Has anyone ever asked you to trust them?
It’s an empty request. Either you’ve earned someone’s trust or you haven’t. And if someone asks you to trust them, there’s probably a reason you shouldn’t.
Trust is a Quality You Earn
You build trust over time, by being trustworthy. Literally ‘worthy of trust.’
You create it by doing what you say you’re going to do; by behaving consistently and in a way that fits into a coherent framework.
You also build trust with small, consistent gestures.
- By noticing and commenting on someone’s good work.
- By being kind.
- By greeting people in a friendly way.
- And by talking through problems when they arise.
Collectively, those behaviors create a network of trust — an energy field — that under-girds a healthy community. When you are trustworthy and if you are fortunate to be part of a trusting community, life flows more smoothly.
But that fabric of trust, built over months and years can be unraveled quickly.
A Breach of Trust Erodes Community
I wonder what would happen if at St Mary’s Park where I exercise someone brandished a gun.
Would the gentle network of trust that has been built over years through small gestures and cheerful greetings be strong enough to unify the park-goers against a threatening intruder?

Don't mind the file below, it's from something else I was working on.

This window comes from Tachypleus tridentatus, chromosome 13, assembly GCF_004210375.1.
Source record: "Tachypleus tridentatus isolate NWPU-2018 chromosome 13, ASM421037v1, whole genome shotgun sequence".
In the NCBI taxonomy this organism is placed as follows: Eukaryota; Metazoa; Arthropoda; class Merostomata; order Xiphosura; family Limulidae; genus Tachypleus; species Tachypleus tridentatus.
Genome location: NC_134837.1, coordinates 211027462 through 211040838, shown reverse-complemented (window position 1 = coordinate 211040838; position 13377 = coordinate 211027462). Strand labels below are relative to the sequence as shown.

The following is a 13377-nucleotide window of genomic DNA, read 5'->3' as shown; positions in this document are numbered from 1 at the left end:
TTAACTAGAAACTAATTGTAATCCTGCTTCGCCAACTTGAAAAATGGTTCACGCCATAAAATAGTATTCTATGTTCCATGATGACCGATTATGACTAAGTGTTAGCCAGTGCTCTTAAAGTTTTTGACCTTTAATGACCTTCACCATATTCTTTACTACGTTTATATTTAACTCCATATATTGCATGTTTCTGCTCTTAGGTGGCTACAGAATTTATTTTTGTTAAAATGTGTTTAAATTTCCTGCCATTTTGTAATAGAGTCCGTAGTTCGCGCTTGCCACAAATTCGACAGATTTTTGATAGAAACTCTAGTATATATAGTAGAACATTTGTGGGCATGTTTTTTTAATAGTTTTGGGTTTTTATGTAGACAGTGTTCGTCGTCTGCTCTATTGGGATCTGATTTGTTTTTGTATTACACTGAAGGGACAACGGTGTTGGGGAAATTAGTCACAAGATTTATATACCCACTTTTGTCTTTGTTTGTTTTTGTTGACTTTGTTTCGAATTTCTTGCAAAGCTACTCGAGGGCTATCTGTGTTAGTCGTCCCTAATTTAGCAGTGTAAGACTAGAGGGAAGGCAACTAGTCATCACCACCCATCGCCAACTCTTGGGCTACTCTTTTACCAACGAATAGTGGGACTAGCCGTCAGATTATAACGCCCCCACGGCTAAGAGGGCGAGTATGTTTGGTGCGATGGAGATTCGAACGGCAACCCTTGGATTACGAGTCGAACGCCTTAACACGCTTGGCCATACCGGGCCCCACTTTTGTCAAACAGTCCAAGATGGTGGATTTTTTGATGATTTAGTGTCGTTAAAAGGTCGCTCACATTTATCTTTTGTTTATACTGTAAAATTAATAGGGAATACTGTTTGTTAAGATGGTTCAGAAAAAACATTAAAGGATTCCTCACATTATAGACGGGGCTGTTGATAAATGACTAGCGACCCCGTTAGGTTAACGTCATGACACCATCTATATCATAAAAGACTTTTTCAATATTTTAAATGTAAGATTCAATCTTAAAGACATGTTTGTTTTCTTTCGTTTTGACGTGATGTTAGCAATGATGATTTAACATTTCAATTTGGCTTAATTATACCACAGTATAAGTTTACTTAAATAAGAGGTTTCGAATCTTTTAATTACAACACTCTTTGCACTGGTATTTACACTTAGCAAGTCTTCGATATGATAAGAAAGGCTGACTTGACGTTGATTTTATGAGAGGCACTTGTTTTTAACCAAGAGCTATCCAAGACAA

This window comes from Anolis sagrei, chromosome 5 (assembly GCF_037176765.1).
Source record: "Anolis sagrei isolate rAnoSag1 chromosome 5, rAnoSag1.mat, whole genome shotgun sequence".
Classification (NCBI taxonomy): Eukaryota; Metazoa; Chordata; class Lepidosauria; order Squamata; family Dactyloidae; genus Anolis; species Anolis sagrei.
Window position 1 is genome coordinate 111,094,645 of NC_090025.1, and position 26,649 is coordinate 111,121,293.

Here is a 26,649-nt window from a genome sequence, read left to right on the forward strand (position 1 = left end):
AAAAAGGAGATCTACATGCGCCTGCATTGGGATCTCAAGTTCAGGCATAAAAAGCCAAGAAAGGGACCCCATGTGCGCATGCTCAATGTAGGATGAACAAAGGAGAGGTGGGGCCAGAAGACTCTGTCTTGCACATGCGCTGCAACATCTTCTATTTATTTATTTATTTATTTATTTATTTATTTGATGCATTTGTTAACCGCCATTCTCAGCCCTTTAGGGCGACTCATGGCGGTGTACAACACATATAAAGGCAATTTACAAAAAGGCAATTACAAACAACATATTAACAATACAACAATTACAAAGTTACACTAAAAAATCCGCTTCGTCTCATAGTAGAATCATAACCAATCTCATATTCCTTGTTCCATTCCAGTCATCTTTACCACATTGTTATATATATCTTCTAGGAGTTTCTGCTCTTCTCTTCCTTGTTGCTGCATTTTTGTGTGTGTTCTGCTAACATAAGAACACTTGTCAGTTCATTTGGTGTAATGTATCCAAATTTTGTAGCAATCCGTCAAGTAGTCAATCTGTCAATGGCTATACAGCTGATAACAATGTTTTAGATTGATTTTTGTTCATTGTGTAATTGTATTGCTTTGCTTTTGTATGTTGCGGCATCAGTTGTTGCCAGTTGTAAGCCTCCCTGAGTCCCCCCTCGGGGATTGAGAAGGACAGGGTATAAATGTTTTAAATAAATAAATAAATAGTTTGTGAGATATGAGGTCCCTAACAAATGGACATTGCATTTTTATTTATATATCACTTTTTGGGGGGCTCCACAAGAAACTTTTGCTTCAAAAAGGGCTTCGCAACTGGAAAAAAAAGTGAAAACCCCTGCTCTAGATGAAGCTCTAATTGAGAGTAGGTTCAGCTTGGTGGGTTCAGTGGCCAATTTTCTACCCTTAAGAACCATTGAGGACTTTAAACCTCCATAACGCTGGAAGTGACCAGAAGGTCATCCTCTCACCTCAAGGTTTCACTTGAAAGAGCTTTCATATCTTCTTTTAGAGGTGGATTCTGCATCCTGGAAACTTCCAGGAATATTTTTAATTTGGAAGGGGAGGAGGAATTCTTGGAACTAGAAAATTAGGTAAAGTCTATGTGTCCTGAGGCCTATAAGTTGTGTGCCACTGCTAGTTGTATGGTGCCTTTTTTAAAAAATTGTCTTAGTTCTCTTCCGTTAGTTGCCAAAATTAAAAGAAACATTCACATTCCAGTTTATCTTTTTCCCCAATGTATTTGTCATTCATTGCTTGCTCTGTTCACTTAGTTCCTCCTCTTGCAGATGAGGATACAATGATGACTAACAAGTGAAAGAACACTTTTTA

Or, would the trust that has been built over years vanish in a flash and be replaced by fear and self-protection?
Trust is the glue of social interaction. When trust is broken, whether in a family or a community or a country, we no longer function at our best.
But when trust is strong — when people feel that they are part of a constructive, functioning and trustworthy community — they may be able to withstand disruptions and attack.
How Do You Build Trust in Your Community?
Identify three things you do that build trust among your friends and colleagues. And what are some behaviors that erode trust? What can you do to be more trust-worthy? And what would the consequences be?
What role does trust play in your life and your community? Please share your beliefs about trust in the comments below.